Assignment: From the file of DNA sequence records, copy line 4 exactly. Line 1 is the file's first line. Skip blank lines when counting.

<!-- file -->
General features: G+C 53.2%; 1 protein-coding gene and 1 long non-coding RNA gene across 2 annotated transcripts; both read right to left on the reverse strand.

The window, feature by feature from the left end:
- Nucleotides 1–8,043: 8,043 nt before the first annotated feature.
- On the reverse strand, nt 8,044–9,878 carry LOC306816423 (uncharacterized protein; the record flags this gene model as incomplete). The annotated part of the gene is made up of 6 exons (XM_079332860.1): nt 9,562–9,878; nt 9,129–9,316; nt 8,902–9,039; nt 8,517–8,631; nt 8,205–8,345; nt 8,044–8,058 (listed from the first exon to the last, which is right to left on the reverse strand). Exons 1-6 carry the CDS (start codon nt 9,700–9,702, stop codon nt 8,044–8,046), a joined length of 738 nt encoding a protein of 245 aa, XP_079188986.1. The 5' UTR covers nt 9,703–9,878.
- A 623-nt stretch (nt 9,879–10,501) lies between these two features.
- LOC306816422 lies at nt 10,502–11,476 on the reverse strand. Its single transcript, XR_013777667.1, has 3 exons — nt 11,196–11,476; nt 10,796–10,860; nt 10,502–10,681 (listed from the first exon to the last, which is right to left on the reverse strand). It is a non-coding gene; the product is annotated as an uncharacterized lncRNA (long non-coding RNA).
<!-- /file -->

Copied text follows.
- On the reverse strand, nt 8,044–9,878 carry LOC306816423 (uncharacterized protein; the record flags this gene model as incomplete). The annotated part of the gene is made up of 6 exons (XM_079332860.1): nt 9,562–9,878; nt 9,129–9,316; nt 8,902–9,039; nt 8,517–8,631; nt 8,205–8,345; nt 8,044–8,058 (listed from the first exon to the last, which is right to left on the reverse strand). Exons 1-6 carry the CDS (start codon nt 9,700–9,702, stop codon nt 8,044–8,046), a joined length of 738 nt encoding a protein of 245 aa, XP_079188986.1. The 5' UTR covers nt 9,703–9,878.